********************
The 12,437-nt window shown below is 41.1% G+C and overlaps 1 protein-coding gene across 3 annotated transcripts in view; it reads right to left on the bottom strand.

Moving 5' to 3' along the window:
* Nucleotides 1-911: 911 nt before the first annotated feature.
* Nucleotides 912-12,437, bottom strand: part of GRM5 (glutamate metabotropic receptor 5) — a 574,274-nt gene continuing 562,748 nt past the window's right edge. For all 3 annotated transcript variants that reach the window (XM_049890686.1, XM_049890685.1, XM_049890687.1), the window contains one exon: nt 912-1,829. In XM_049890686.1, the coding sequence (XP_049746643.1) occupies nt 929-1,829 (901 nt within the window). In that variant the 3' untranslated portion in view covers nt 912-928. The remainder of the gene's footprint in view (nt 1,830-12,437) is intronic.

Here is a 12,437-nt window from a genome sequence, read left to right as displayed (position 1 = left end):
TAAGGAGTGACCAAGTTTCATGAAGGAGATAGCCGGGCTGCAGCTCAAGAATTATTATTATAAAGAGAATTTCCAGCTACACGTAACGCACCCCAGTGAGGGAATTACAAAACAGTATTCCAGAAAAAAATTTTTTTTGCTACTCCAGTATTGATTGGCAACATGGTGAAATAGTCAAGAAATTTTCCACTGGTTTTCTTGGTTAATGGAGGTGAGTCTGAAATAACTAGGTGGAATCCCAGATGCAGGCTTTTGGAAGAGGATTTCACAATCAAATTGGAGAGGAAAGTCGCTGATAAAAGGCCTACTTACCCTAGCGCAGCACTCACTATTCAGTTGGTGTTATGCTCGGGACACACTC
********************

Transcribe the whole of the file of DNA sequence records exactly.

The 12,437-nt window shown below is 41.1% G+C and overlaps 1 protein-coding gene across 3 annotated transcripts in view; it reads right to left on the bottom strand.

Moving 5' to 3' along the window:
* Nucleotides 1-911: 911 nt before the first annotated feature.
* Nucleotides 912-12,437, bottom strand: part of GRM5 (glutamate metabotropic receptor 5) — a 574,274-nt gene continuing 562,748 nt past the window's right edge. For all 3 annotated transcript variants that reach the window (XM_049890686.1, XM_049890685.1, XM_049890687.1), the window contains one exon: nt 912-1,829. In XM_049890686.1, the coding sequence (XP_049746643.1) occupies nt 929-1,829 (901 nt within the window). In that variant the 3' untranslated portion in view covers nt 912-928. The remainder of the gene's footprint in view (nt 1,830-12,437) is intronic.

Here is a 12,437-nt window from a genome sequence, read left to right as displayed (position 1 = left end):
TAAGGAGTGACCAAGTTTCATGAAGGAGATAGCCGGGCTGCAGCTCAAGAATTATTATTATAAAGAGAATTTCCAGCTACACGTAACGCACCCCAGTGAGGGAATTACAAAACAGTATTCCAGAAAAAAATTTTTTTTGCTACTCCAGTATTGATTGGCAACATGGTGAAATAGTCAAGAAATTTTCCACTGGTTTTCTTGGTTAATGGAGGTGAGTCTGAAATAACTAGGTGGAATCCCAGATGCAGGCTTTTGGAAGAGGATTTCACAATCAAATTGGAGAGGAAAGTCGCTGATAAAAGGCCTACTTACCCTAGCGCAGCACTCACTATTCAGTTGGTGTTATGCTCGGGACACACTC